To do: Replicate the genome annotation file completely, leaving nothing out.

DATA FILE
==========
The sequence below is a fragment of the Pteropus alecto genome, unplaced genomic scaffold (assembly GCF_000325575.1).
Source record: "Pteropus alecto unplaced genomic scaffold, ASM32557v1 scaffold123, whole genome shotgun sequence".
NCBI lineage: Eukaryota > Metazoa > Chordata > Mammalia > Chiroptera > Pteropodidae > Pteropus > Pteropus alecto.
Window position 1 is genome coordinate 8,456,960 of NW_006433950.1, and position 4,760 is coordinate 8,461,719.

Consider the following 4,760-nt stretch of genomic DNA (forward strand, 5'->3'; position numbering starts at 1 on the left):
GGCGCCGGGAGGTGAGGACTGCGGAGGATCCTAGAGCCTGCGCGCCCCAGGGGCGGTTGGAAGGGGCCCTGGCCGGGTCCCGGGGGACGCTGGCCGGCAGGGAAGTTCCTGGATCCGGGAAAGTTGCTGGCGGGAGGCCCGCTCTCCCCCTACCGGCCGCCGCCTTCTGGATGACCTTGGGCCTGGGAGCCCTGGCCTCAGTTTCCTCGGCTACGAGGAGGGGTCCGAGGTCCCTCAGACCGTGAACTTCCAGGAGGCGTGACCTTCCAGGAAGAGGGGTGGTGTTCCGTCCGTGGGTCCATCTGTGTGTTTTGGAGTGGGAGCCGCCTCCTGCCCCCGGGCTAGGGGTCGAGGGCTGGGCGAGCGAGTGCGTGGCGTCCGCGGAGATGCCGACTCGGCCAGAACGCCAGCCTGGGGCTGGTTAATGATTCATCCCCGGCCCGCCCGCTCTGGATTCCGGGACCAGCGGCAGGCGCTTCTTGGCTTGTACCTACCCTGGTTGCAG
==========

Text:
The sequence below is a fragment of the Pteropus alecto genome, unplaced genomic scaffold (assembly GCF_000325575.1).
Source record: "Pteropus alecto unplaced genomic scaffold, ASM32557v1 scaffold123, whole genome shotgun sequence".
NCBI lineage: Eukaryota > Metazoa > Chordata > Mammalia > Chiroptera > Pteropodidae > Pteropus > Pteropus alecto.
Window position 1 is genome coordinate 8,456,960 of NW_006433950.1, and position 4,760 is coordinate 8,461,719.

Consider the following 4,760-nt stretch of genomic DNA (forward strand, 5'->3'; position numbering starts at 1 on the left):
GGCGCCGGGAGGTGAGGACTGCGGAGGATCCTAGAGCCTGCGCGCCCCAGGGGCGGTTGGAAGGGGCCCTGGCCGGGTCCCGGGGGACGCTGGCCGGCAGGGAAGTTCCTGGATCCGGGAAAGTTGCTGGCGGGAGGCCCGCTCTCCCCCTACCGGCCGCCGCCTTCTGGATGACCTTGGGCCTGGGAGCCCTGGCCTCAGTTTCCTCGGCTACGAGGAGGGGTCCGAGGTCCCTCAGACCGTGAACTTCCAGGAGGCGTGACCTTCCAGGAAGAGGGGTGGTGTTCCGTCCGTGGGTCCATCTGTGTGTTTTGGAGTGGGAGCCGCCTCCTGCCCCCGGGCTAGGGGTCGAGGGCTGGGCGAGCGAGTGCGTGGCGTCCGCGGAGATGCCGACTCGGCCAGAACGCCAGCCTGGGGCTGGTTAATGATTCATCCCCGGCCCGCCCGCTCTGGATTCCGGGACCAGCGGCAGGCGCTTCTTGGCTTGTACCTACCCTGGTTGCAG